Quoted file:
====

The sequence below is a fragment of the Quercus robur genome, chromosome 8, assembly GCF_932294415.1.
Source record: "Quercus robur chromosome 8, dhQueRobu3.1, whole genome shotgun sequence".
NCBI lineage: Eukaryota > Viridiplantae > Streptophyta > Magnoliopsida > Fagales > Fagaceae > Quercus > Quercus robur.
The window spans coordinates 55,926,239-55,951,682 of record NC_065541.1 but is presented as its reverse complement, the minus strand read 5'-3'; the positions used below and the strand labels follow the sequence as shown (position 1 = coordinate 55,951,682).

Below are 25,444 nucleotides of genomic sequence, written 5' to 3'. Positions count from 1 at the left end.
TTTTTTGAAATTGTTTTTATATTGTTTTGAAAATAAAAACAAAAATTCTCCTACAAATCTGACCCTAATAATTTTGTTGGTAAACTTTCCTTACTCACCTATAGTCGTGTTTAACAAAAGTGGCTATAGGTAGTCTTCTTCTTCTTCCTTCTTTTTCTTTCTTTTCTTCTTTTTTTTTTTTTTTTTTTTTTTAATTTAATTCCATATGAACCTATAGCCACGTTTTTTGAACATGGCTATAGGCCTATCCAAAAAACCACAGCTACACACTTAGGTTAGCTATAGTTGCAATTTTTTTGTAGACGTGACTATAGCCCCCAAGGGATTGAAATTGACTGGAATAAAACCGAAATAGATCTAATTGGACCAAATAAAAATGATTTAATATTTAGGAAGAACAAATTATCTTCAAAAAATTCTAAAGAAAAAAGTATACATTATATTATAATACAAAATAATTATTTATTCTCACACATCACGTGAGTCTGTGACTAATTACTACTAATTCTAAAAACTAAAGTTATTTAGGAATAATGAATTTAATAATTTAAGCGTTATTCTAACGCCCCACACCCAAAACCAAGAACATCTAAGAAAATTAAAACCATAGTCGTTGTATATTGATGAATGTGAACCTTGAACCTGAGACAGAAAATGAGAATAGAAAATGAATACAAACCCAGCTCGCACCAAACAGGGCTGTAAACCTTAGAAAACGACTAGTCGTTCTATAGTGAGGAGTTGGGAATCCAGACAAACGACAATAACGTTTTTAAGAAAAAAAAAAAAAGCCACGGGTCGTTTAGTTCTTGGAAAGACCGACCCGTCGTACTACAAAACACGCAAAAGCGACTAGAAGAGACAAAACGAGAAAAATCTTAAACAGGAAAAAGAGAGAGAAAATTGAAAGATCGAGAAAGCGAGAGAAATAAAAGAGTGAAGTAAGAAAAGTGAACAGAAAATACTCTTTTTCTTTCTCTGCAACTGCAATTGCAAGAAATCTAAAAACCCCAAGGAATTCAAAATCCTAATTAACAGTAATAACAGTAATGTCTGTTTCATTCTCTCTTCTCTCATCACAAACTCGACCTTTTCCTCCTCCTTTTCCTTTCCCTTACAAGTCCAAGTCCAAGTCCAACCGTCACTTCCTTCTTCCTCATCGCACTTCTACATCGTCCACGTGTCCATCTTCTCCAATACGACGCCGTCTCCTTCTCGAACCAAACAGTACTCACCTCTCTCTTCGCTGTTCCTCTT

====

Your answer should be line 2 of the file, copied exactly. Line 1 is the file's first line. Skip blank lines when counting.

Source record: "Quercus robur chromosome 8, dhQueRobu3.1, whole genome shotgun sequence".